I’d always been into romantic movies. And deep down I’d harboured hope that my own love life would be as full of passion and emotion as the ones I had seen on screen.
From Casablanca to Clueless – I was hooked on love stories from a very young age.
But throughout my 20s and early 30s, my love life had been a series of disasters. Box office bombs.
I spent a couple of years in the dating wasteland. And in March 2019 I decided to give myself a year off. Instead, I’d focus on my career in stand-up comedy. March 2020 would be the perfect time to get back on the dating scene.
When that month finally came round, I realised to my dismay that a global plague had accompanied it. Dating was completely off the cards! Not just a ban on casual sex, there was a ban on meeting up for coffee! Not that I could afford luxuries like coffee – suddenly, all my gigs had dried up.
With characteristic optimism I decided to take my love life online. After all, I had plenty of time on my hands!
I joined a couple of dating apps and set up my profile: “Tree-loving Welsh woman seeks same”, “Jobless comedian after an audience of one”.
I also went for a range of photos that showed what fun I was and how flat my stomach had been 10 years ago. I hadn’t anticipated the amount of admin online dating involves! It didn’t help that I’m bisexual, so that was double the paperwork.
By May I was ready to give up. I thought I’d have one more trawl through my dating inboxes out of politeness.
That’s when a man called Leo caught my eye. He was a Brazilian engineer. He had lively, intelligent eyes and a big smile. I decided to give virtual dating one last chance and invited him for a Friday night drink over Zoom.
He was an hour late, which surprised me. How can you be an hour late in lockdown? What other commitments can you possibly have? But he soon made up for it with easy conversation and natural charm.
A non-stop stream of texts and phone calls ensued between us. Were we falling in love, or just bored? I’m not sure we’ll ever know. The prospect of holidays to his hometown of Rio de Janeiro may have helped.
The only hiccup we encountered was when he, a meat-loving Brazilian, discovered I was vegan.
Eventually he got over it, and we set our sights on a real life date. Lockdown restrictions meant we’d have to keep two metres apart, but at least we’d be able to chat without worrying about the wi-fi going down.
I was excited but also very nervous. He seemed perfect on paper and over the internet, but what about in real life? I drove to Bristol in my best outfit – a long, over-sized summer dress that concealed the fact I hadn’t exercised or shaved my legs in four months.
Towards me wandered a tall man in a bright blue t-shirt, shorts and flip flops. Dishevelled hair and a light smattering of salt and pepper stubble. It felt a bit like Tom Hanks had put it in one of my all time favourite romcoms, Sleepless In Seattle: “It was like… coming home. Only, to no home I’d ever known”.
We had a great time and decided to meet again the next day for a picnic. We sat near a river. It was a perfect summer’s day. And I was about to make the strangest and most impulsive decision of my life.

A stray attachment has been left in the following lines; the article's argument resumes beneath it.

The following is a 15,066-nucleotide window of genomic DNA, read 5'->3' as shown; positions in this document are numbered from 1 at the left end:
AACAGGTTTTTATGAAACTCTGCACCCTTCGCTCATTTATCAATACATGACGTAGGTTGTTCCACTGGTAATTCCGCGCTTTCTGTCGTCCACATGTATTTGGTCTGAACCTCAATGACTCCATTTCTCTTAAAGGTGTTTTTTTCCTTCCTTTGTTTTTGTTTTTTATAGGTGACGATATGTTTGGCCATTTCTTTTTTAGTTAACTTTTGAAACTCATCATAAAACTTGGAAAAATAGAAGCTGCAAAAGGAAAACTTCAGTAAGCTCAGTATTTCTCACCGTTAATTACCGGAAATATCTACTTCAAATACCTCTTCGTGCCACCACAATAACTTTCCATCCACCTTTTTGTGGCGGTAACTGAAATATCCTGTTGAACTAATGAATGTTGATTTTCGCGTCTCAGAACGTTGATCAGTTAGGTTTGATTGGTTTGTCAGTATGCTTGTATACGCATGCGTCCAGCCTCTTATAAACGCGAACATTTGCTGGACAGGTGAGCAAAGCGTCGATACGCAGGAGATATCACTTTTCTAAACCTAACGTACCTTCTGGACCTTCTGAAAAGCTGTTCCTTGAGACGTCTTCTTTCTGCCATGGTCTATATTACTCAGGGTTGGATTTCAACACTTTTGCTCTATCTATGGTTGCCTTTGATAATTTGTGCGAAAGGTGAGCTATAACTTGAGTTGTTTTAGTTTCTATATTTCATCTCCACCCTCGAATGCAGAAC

“Will you marry me?”
I picked up a crisp. “Yeah definitely,” I replied.
“Ok thank you,” he said. “Let’s go for another swim.”
As proposals go, it was perfect. But I hadn’t expected to say yes to a man I’d only met the day before.
Friends reactions varied. One asked if this was a sketch for BBC Wales Sesh, a platform I contributed to regularly. Another asked if I was having a mental breakdown. One asked if I was perhaps the victim of a scam?
Part of me knew it sounded crazy, getting engaged to someone after 24 hours. But it didn’t feel any less right.
Days after the engagement we discussed when we might see each other again.
“I’ve got a three-bedroom flat. Why don’t you move in?”
By November, we’d both settled into pandemic monotony. Getting engaged in a plague was all well and good, but we’d missed out on so much. It wasn’t like the honeymoon period had ended – we hadn’t had one! It was as though we’d been together 30 years!
It seemed improbably romantic. We had fallen in love at first sight. We’d lived, laughed and cried through months of difficulties – and still wanted to be together.
I have no regrets about getting engaged to a stranger and moving him into my flat within a week.
We’re not sure when we can actually get married. When we met last summer, we had hopes it could happen spring or early summer 2021, but the pandemic is making that seem increasingly unlikely. We’d really like his family and friends to be able to travel over from Brazil.
As we face our first Valentine’s Day together, I wonder what we can do to celebrate it. Perhaps we’ll take a chilly picnic to the park, and sit next to a river. For old time’s sake. Although – relatively speaking – it isn’t that long at all.
I hope my improbable real life love story inspires others seeking love online to keep going. As my mum’s fond of saying: “Mae na frân i bob frân” – “There’s a crow for every crow”.
It just happens that my crow is a Carioca.
When Lorna Met Leo: Love in the time of Covid is available on BBC Sounds and will be repeated on BBC Radio Wales at 19:00 GMT on14 February, Valentine’s Day.